To describe the current market conditions, we draw on insights from Jonathan Krinsky, a respected market technician who we’ve spoken with on our Financial Sense Newshour podcast many times in the past. In a recent note to clients, he expressed:
"As we have been emphasizing for some time now, the current market landscape can be viewed in two contrasting ways. It's either the slowest and weakest start to a new bull market we've ever witnessed, or it's one of the longest and strongest bear market rallies we've ever seen. We lean more toward the latter."
The strikingly narrow participation in this year's market rally highlights its lackluster performance. For instance, examining year-to-date returns through October 5th reveals a significant disparity between the S&P 500 and other major benchmarks, as illustrated in the table below:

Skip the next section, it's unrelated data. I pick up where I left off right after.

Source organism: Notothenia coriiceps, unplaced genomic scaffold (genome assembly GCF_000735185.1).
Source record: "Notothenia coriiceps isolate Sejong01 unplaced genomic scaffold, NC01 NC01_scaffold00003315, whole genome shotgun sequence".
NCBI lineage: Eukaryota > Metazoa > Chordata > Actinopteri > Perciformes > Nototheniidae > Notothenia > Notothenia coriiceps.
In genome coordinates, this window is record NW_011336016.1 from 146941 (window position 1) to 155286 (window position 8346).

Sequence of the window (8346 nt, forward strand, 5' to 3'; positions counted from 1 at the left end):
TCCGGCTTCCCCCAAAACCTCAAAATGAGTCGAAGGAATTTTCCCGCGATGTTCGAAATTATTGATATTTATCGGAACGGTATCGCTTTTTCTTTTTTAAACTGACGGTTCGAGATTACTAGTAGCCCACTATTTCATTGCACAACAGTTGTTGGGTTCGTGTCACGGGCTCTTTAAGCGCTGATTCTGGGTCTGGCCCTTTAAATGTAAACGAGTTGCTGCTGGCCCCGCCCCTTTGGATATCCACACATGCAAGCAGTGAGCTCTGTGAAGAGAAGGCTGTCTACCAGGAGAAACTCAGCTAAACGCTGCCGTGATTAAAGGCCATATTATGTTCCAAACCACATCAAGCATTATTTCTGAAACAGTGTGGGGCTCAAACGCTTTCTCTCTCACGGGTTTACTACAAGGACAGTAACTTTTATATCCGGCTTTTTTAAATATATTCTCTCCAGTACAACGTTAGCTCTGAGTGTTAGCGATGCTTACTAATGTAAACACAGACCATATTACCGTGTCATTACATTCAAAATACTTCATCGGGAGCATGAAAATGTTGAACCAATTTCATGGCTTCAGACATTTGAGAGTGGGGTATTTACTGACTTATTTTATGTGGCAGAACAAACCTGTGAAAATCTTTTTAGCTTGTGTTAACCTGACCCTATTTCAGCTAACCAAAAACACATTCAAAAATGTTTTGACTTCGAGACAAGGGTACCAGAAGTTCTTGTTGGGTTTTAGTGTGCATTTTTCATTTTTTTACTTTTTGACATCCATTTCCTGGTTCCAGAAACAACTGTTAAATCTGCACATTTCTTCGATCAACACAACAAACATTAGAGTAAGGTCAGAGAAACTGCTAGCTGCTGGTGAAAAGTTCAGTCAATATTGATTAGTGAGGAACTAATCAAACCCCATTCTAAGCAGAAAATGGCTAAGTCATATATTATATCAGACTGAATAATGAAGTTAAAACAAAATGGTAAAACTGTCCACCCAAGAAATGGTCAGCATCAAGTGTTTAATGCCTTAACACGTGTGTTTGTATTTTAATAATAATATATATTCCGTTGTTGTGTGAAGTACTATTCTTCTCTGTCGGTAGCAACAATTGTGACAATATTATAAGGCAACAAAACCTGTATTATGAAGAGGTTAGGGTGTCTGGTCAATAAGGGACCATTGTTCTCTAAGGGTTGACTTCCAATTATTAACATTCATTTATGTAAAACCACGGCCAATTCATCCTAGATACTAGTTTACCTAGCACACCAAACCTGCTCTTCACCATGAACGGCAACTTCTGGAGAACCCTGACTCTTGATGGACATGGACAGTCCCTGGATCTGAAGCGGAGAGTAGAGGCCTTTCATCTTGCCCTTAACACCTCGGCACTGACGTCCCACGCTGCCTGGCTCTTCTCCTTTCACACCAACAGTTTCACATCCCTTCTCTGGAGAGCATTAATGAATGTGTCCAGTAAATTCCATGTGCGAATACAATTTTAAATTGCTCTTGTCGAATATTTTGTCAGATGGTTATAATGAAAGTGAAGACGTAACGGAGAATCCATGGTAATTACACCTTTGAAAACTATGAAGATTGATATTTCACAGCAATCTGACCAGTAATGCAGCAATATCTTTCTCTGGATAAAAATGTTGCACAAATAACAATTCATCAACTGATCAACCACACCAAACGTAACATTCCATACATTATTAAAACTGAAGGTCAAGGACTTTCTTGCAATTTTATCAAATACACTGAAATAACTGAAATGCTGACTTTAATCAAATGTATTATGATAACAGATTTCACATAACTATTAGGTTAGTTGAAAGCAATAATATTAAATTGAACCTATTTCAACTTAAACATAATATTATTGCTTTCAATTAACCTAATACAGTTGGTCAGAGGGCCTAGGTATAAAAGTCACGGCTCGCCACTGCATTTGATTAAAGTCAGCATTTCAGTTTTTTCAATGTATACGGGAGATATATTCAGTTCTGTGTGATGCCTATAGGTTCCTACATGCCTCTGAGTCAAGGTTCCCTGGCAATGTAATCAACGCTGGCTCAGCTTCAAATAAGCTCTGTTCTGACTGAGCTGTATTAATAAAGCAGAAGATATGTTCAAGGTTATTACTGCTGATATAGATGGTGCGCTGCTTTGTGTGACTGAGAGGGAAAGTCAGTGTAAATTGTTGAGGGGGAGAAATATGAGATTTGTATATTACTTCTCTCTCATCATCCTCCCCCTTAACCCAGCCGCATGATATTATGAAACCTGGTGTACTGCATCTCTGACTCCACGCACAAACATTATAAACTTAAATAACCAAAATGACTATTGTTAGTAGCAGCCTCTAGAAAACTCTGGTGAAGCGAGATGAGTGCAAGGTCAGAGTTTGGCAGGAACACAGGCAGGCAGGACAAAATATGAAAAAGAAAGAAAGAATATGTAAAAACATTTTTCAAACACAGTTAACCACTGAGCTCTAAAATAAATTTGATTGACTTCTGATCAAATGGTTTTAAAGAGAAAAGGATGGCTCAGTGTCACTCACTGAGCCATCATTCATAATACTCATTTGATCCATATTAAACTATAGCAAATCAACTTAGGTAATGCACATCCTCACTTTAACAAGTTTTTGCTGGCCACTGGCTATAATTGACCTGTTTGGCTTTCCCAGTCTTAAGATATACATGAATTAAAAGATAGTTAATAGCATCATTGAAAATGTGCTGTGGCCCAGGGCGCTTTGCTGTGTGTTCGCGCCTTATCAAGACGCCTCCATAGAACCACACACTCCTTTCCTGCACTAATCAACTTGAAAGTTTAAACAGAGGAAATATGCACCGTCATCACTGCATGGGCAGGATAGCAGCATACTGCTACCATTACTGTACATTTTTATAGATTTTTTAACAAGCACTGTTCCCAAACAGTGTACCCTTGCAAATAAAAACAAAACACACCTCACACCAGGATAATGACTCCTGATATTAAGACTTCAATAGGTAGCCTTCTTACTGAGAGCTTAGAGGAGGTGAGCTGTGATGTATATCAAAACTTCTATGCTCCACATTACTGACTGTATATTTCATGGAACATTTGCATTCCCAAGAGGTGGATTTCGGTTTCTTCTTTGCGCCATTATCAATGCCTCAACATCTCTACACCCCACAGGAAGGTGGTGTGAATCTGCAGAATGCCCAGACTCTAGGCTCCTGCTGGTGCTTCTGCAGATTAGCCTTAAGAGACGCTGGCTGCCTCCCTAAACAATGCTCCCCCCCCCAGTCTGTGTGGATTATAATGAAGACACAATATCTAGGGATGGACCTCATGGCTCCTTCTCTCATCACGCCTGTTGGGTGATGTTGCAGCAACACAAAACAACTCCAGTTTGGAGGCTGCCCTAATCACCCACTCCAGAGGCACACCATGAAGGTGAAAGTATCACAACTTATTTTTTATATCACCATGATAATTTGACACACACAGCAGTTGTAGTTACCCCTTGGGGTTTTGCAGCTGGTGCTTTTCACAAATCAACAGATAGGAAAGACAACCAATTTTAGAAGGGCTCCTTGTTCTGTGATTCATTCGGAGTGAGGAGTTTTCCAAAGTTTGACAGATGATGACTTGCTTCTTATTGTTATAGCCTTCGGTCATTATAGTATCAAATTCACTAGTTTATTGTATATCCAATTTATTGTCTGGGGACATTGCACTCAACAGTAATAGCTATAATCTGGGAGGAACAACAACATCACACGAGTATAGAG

- S&P 500 = +10.9%
- S&P 500 ex the Magnificent Seven = +1.4%
- Dow Jones Industrial Average = -0.1%
- S&P 500 Equal Weight = -1.7%
- S&P 500 Retail Index = -3.5%
- Russell Microcap Index = -9.1%
- S&P 500 Bank Index = -14.3%
Apart from the influence of a handful of stocks, most indices and stocks are in negative territory for the year. It becomes challenging to argue for a sustained bull market when consumer stocks are down for the year, especially given that the consumer sector represents more than two-thirds of the economy. Additionally, bank stocks are experiencing double-digit declines while increasing their tightening of lending standards, restricting capital to consumers and businesses, which casts further doubt on a bullish outlook.